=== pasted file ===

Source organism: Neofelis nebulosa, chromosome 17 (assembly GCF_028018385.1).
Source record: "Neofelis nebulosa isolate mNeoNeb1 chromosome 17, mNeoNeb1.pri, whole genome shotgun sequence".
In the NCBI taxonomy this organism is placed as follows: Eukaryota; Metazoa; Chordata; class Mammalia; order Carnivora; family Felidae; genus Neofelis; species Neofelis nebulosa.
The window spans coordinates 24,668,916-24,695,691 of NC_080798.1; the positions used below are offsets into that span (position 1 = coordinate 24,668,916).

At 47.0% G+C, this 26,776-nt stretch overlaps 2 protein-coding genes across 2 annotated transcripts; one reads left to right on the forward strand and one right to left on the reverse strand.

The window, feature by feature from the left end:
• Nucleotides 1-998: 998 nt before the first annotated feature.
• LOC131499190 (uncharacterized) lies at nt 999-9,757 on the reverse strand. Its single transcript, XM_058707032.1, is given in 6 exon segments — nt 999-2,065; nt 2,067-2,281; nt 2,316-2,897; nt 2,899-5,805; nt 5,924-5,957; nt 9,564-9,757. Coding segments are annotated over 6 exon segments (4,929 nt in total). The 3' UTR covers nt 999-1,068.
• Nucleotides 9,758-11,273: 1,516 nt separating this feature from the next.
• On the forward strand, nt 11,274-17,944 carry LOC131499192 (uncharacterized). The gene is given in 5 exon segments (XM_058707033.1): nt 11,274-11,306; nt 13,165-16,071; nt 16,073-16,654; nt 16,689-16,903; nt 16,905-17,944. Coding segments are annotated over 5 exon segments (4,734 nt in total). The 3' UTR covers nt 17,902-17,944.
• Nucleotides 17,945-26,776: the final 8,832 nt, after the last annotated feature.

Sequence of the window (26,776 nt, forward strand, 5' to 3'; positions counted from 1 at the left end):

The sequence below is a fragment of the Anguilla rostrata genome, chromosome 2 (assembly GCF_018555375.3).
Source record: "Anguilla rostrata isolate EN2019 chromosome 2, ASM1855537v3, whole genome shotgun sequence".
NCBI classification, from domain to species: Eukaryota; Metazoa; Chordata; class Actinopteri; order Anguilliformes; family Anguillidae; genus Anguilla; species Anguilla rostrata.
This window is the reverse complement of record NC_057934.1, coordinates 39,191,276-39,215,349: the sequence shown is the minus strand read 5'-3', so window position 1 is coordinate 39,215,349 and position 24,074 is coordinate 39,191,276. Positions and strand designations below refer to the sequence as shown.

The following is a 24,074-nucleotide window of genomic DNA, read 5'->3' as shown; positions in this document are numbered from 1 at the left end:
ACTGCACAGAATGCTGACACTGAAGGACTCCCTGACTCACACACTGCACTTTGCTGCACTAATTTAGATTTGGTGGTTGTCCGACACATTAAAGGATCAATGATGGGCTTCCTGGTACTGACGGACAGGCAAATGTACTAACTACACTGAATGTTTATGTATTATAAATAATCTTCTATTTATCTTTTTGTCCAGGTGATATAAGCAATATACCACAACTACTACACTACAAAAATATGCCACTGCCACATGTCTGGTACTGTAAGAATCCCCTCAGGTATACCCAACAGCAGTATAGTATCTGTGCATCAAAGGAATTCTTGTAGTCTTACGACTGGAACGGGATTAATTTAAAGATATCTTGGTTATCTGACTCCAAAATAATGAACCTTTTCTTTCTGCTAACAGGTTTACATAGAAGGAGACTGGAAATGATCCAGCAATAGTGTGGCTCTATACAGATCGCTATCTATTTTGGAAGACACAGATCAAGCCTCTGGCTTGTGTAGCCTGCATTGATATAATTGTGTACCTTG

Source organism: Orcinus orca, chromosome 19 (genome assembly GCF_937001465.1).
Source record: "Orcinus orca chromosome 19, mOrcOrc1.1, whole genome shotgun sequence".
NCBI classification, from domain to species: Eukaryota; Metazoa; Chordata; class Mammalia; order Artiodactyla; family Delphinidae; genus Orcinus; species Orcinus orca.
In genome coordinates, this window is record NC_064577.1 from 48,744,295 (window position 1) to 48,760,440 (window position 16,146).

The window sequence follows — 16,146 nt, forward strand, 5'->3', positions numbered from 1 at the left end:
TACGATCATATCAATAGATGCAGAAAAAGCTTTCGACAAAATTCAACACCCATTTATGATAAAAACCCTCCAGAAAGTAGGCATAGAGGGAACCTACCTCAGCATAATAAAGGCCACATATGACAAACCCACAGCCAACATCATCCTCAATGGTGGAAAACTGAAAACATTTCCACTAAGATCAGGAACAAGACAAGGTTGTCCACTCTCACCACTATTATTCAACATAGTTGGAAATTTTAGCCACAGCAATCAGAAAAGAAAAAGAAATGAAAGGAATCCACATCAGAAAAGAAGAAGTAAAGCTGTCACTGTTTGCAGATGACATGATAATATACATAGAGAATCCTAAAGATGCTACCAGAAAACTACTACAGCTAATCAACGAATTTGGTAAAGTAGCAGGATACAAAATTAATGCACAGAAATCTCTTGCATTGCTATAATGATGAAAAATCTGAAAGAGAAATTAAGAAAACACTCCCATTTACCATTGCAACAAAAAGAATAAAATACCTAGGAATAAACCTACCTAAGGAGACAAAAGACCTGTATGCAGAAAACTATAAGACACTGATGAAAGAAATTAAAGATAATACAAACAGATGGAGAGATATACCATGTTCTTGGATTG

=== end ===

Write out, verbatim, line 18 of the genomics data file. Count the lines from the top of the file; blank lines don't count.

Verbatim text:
ACTGCACAGAATGCTGACACTGAAGGACTCCCTGACTCACACACTGCACTTTGCTGCACTAATTTAGATTTGGTGGTTGTCCGACACATTAAAGGATCAATGATGGGCTTCCTGGTACTGACGGACAGGCAAATGTACTAACTACACTGAATGTTTATGTATTATAAATAATCTTCTATTTATCTTTTTGTCCAGGTGATATAAGCAATATACCACAACTACTACACTACAAAAATATGCCACTGCCACATGTCTGGTACTGTAAGAATCCCCTCAGGTATACCCAACAGCAGTATAGTATCTGTGCATCAAAGGAATTCTTGTAGTCTTACGACTGGAACGGGATTAATTTAAAGATATCTTGGTTATCTGACTCCAAAATAATGAACCTTTTCTTTCTGCTAACAGGTTTACATAGAAGGAGACTGGAAATGATCCAGCAATAGTGTGGCTCTATACAGATCGCTATCTATTTTGGAAGACACAGATCAAGCCTCTGGCTTGTGTAGCCTGCATTGATATAATTGTGTACCTTG